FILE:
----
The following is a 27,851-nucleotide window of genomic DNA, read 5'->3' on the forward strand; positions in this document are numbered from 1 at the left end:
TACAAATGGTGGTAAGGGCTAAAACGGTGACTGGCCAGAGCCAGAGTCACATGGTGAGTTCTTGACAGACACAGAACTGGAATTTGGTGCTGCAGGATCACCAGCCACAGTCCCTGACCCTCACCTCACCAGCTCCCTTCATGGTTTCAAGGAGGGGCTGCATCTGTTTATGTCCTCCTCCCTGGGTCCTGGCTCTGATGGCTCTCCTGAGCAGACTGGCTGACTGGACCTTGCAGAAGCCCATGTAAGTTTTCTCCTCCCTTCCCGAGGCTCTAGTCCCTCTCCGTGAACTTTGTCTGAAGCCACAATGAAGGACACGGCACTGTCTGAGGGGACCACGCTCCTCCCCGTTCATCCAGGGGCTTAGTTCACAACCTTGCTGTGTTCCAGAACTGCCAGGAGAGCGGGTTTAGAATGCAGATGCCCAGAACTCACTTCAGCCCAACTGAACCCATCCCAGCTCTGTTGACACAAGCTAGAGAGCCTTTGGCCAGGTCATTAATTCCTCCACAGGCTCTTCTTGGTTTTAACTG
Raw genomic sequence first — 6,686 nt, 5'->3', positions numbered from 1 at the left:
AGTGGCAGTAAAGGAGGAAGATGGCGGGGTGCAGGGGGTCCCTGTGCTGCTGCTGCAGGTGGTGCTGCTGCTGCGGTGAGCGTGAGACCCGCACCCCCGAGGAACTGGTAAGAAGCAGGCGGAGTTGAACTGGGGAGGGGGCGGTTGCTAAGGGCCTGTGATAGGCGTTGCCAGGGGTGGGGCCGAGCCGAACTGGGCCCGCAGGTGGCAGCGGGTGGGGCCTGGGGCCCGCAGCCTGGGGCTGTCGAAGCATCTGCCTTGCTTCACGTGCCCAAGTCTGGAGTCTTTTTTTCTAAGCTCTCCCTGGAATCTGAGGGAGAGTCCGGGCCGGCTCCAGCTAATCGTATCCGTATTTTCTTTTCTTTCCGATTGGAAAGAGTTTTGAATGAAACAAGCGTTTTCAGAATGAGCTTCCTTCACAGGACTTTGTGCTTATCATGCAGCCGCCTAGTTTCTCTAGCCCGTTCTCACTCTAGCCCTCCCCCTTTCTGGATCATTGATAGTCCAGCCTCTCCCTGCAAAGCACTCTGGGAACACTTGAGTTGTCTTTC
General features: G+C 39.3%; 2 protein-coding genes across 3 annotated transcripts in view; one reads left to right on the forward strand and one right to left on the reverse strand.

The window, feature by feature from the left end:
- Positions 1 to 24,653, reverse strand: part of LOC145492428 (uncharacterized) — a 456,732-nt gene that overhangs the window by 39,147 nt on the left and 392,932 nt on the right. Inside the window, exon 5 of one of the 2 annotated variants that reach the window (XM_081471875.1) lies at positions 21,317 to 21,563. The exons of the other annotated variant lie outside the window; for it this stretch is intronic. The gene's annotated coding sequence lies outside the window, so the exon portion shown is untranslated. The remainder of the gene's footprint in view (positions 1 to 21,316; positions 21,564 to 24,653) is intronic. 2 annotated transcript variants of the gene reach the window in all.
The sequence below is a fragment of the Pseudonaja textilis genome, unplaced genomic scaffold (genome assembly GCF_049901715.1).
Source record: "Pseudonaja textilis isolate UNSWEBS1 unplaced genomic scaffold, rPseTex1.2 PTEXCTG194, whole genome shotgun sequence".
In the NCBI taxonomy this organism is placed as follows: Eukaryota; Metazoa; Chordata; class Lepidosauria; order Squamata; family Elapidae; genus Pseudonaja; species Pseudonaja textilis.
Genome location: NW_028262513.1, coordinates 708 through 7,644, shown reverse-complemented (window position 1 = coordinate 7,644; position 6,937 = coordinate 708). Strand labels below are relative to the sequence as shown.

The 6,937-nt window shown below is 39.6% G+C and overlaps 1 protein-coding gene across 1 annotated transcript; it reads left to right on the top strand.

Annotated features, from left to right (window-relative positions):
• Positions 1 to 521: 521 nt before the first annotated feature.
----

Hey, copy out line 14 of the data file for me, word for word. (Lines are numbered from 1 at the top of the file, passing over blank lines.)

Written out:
• Positions 1 to 521: 521 nt before the first annotated feature.